highlights three trends which are effecting the entire medical device industry: supply chain constraints, inflation and hospital staffing shortages. When we look at these trends closely, they seem to bear a clear indication of the impact the COVID-19 pandemic has had on the sector, with delayed elective surgeries, staff shortages, major raw material shortages and price hikes.

Inflation is a complex macroeconomic phenomenon which impacts all aspects of a given business. Price increases beyond a certain point can’t be absorbed in existing cost models and are thereby transferred to the end customer. This not only affects future demand, but immediate market position. The alternative is to lose margin and disappoint shareholders, employees and management alike.

The global semiconductor shortage is another major factor that has disrupted supply chains the world over, and the medical device industry isn’t immune. Even commodity products used in the industry are seeing surges in price. There is the logistics conundrum of deciding sea or air shipments; how does meeting urgent demand trade off against cost and margin pressures?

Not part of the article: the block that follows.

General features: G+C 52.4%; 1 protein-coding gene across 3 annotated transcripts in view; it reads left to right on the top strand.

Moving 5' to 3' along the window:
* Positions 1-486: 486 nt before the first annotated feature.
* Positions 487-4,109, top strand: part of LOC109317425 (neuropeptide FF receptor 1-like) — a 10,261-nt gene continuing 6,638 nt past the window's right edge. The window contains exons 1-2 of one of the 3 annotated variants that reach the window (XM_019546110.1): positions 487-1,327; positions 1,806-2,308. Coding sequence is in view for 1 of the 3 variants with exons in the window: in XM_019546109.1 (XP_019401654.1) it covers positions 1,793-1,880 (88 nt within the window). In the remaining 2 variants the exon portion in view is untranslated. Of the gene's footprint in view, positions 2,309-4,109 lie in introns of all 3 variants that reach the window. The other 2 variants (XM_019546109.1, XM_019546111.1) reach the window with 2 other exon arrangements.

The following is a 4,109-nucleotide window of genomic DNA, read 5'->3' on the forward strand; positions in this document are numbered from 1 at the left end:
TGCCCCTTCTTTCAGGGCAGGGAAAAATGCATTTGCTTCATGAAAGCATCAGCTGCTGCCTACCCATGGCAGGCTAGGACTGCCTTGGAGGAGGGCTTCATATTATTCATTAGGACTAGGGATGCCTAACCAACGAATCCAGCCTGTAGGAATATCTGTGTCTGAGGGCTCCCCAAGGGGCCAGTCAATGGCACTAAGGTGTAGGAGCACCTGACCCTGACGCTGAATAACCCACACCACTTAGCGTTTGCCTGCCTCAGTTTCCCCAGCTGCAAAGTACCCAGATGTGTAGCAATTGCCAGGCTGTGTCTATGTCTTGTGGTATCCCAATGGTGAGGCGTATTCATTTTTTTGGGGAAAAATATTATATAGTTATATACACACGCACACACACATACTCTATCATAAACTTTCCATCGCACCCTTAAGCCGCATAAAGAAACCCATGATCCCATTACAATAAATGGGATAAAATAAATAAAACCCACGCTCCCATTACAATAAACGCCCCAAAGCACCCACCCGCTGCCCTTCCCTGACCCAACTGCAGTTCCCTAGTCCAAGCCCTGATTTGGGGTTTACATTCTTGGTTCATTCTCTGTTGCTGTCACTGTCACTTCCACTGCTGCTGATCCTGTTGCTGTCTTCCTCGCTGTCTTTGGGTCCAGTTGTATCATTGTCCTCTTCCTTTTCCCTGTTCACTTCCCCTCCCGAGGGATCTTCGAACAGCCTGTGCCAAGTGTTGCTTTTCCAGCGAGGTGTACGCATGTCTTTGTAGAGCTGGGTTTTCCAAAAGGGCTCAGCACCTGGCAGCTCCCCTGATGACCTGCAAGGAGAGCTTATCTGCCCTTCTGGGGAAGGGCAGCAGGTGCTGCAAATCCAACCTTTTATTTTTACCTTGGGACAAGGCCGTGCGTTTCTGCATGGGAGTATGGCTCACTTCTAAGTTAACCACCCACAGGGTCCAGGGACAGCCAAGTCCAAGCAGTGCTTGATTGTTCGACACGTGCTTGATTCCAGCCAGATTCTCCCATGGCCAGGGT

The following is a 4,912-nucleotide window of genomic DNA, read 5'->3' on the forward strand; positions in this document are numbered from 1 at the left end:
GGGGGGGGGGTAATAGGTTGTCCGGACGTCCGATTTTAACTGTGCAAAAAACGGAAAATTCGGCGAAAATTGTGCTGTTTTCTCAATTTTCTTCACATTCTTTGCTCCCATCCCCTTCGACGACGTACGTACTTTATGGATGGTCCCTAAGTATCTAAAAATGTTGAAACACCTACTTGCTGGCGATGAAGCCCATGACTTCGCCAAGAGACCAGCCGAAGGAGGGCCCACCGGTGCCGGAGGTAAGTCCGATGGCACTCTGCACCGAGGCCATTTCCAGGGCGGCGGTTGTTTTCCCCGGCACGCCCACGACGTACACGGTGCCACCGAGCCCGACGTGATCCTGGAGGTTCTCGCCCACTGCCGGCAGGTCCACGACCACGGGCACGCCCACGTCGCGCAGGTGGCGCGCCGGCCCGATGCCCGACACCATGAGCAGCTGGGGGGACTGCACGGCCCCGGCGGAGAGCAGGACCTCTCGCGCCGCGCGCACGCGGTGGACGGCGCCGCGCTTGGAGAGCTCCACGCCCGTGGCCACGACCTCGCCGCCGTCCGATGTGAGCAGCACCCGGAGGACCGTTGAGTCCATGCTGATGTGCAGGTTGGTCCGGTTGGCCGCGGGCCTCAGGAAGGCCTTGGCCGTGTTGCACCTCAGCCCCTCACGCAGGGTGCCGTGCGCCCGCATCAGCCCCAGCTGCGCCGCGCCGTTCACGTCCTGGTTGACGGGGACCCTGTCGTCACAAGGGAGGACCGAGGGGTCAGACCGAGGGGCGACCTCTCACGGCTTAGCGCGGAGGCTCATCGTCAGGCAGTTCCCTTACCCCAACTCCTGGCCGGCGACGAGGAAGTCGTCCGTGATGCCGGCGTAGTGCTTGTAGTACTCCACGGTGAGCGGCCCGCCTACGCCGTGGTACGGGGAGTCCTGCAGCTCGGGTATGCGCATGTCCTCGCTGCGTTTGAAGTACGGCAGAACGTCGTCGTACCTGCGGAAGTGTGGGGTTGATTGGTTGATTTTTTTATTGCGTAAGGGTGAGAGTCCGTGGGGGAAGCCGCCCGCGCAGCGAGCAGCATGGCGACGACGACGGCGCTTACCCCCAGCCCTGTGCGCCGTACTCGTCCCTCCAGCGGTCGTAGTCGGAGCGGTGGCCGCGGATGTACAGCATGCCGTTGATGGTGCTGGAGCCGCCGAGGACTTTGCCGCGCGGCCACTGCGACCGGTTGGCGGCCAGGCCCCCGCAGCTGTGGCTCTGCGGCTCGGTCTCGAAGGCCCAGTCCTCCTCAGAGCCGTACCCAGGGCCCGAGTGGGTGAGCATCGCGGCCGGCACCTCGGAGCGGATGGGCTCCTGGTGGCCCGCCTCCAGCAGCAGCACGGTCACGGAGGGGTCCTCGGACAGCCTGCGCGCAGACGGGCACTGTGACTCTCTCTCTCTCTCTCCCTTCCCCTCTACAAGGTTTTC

Elective surgeries being postponed will eventually create a backlog for hospitals to contend with and staffing shortages today will impact future throughput and service.

The impact of these trends needs to be dealt with in a planned, strategic manner. There are aspects which every company is subject to, as there are factors beyond a company’s control which are at play. However, there are also certain aspects which can be better managed by using the right strategic approach: leveraging technology and Industry 4.0 methodologies. That’s what we will explore today.

Be Ready for Anything